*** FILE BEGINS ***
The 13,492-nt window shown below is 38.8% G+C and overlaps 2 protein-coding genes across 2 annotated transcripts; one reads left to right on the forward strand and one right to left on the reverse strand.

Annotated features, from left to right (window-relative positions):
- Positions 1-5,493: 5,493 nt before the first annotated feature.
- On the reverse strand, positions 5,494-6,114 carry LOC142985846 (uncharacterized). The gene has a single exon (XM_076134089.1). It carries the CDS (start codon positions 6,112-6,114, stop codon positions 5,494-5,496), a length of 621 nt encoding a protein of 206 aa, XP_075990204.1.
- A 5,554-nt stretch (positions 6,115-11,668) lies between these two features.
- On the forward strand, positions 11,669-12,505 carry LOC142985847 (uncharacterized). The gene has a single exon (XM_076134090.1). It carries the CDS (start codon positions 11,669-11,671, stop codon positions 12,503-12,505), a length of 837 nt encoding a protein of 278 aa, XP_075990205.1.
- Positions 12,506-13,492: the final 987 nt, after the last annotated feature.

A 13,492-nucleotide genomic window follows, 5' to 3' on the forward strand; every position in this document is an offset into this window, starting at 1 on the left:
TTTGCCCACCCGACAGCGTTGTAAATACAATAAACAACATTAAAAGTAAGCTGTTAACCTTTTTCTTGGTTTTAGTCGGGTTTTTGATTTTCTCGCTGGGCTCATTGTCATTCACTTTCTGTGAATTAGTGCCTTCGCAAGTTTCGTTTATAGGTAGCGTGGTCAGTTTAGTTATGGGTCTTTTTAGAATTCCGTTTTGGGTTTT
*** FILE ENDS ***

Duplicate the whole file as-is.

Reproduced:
The 13,492-nt window shown below is 38.8% G+C and overlaps 2 protein-coding genes across 2 annotated transcripts; one reads left to right on the forward strand and one right to left on the reverse strand.

Annotated features, from left to right (window-relative positions):
- Positions 1-5,493: 5,493 nt before the first annotated feature.
- On the reverse strand, positions 5,494-6,114 carry LOC142985846 (uncharacterized). The gene has a single exon (XM_076134089.1). It carries the CDS (start codon positions 6,112-6,114, stop codon positions 5,494-5,496), a length of 621 nt encoding a protein of 206 aa, XP_075990204.1.
- A 5,554-nt stretch (positions 6,115-11,668) lies between these two features.
- On the forward strand, positions 11,669-12,505 carry LOC142985847 (uncharacterized). The gene has a single exon (XM_076134090.1). It carries the CDS (start codon positions 11,669-11,671, stop codon positions 12,503-12,505), a length of 837 nt encoding a protein of 278 aa, XP_075990205.1.
- Positions 12,506-13,492: the final 987 nt, after the last annotated feature.

A 13,492-nucleotide genomic window follows, 5' to 3' on the forward strand; every position in this document is an offset into this window, starting at 1 on the left:
TTTGCCCACCCGACAGCGTTGTAAATACAATAAACAACATTAAAAGTAAGCTGTTAACCTTTTTCTTGGTTTTAGTCGGGTTTTTGATTTTCTCGCTGGGCTCATTGTCATTCACTTTCTGTGAATTAGTGCCTTCGCAAGTTTCGTTTATAGGTAGCGTGGTCAGTTTAGTTATGGGTCTTTTTAGAATTCCGTTTTGGGTTTT